The biggest cost in running any pharmacy is the staff, whose wages can account for up to 75% of your total running costs. On the other hand, our staff are also our biggest asset in community pharmacy, and at crucial times like this I would not only keep them, but I would also increase their training budget.
In these times of cuts, good areas to invest in your staff are things like training them to handle some dispensary functions, doing some parts of clinical services – such as smoking cessation and screening – administrative work to support your pharmacy’s flu service, brushing up on their knowledge of how to upsell, and giving them the confidence to handle more minor ailments.
In my pharmacy, we have identified training needs, both core and bespoke, to up-skill our team. Now my staff are doing our stop smoking, weight management and blood pressure clinics, as well as part of the health check programme, and are getting training on how to manage repeat prescription requests and basic (patient medication record (PMR) skills.
I find that informed, confident staff allow a pharmacist’s time to be freed up to focus on developing new services, such as travel vaccinations.
During hard times I find it helpful to keep staff in the loop. I had a staff meeting in my pharmacy, and assured my staff that their jobs were safe – but that I would need their support in modifying the pharmacy’s business model more than ever. That assurance really boosted their morale.
Together, my staff and I identified areas where would we could improve our efficiency. By making changes to seemingly little things, such as where we manage the dispensing process, having a PMR terminal on the counter, and the positioning of the telephone and printers.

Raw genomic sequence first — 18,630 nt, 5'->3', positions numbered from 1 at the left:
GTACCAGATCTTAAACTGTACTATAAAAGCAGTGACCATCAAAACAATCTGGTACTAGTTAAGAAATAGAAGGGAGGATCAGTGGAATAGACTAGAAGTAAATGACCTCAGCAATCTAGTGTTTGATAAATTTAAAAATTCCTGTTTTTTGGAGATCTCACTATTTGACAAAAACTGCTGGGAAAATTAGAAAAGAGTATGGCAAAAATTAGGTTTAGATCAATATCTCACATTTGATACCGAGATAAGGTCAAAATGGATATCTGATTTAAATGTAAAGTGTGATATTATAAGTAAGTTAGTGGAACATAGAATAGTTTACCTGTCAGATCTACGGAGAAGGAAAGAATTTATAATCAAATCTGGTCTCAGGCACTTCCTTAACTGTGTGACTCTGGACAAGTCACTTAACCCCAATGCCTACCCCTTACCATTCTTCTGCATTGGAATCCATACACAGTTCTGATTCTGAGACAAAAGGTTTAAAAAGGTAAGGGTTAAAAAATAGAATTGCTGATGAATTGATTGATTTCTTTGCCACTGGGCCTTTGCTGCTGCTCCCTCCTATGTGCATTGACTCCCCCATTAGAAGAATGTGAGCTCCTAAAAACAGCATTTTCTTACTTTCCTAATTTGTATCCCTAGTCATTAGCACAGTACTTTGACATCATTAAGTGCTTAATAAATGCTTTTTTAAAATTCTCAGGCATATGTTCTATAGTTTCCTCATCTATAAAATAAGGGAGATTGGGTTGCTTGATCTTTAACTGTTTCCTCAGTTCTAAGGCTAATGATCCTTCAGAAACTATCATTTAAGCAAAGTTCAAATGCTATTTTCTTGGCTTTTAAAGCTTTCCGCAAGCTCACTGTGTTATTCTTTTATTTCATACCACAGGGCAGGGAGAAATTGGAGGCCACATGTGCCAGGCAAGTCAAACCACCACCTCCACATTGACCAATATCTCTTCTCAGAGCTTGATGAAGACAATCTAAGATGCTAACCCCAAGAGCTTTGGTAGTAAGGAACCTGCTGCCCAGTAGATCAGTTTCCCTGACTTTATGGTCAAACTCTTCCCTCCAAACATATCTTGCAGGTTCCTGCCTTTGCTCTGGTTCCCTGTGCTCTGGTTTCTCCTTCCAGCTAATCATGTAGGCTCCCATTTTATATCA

At the same time, I shared data on our business performance, which is updated constantly. When staff are involved, they feel more motivated to support you and the business – and they should be rewarded if expectations are met.
5: Review your enhanced service offerings
With cuts in public health funding, some services are no longer viable and may have to be stopped. For example, those of you who serve care homes may wish to review how cost effective this service really is.
There’s no easy way to decide which services are most cost-effective. But contractors should consider things like the time the process takes and the staff costs it creates, as well as the cost of any equipment required. Then, compare this to the revenue it makes – the number of prescriptions it generates, multiplied by the £1.13 fee per item. Using these simple calculations can help you determine the profit or loss from a service.
What else can you do?
Personally, the festive break allowed me time to work on regulatory matters – revise my entire set of standard operating procedures, complete my information governance and check all my CPD entries. I also tweaked my accounting system to give me real-time management figures.
It also gave me the headroom to start our patient surveys much earlier, and accelerate our MUR services, without damaging quality. I updated my pharmacy’s details on the NHS Choices website, and reviewed our asthma requirements. I even finished my online training on safeguarding and dementia. Now I need to get my staff to follow suit.
Getting a head start on these administrative tasks has allowed me a better understanding of the operational details required to meet the criteria for quality payments – learning which I’ll share with Avicenna members.